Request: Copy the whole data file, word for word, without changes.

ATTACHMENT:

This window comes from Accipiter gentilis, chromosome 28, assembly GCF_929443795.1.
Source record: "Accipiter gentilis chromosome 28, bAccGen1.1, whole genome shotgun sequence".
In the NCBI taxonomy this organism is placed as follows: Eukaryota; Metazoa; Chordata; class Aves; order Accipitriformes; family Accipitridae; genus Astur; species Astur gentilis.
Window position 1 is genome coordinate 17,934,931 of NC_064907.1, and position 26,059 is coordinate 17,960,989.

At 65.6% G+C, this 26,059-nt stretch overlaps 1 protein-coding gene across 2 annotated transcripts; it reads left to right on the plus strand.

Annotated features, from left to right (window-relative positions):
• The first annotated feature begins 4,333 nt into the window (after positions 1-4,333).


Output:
This window comes from Accipiter gentilis, chromosome 28, assembly GCF_929443795.1.
Source record: "Accipiter gentilis chromosome 28, bAccGen1.1, whole genome shotgun sequence".
In the NCBI taxonomy this organism is placed as follows: Eukaryota; Metazoa; Chordata; class Aves; order Accipitriformes; family Accipitridae; genus Astur; species Astur gentilis.
Window position 1 is genome coordinate 17,934,931 of NC_064907.1, and position 26,059 is coordinate 17,960,989.

At 65.6% G+C, this 26,059-nt stretch overlaps 1 protein-coding gene across 2 annotated transcripts; it reads left to right on the plus strand.

Annotated features, from left to right (window-relative positions):
• The first annotated feature begins 4,333 nt into the window (after positions 1-4,333).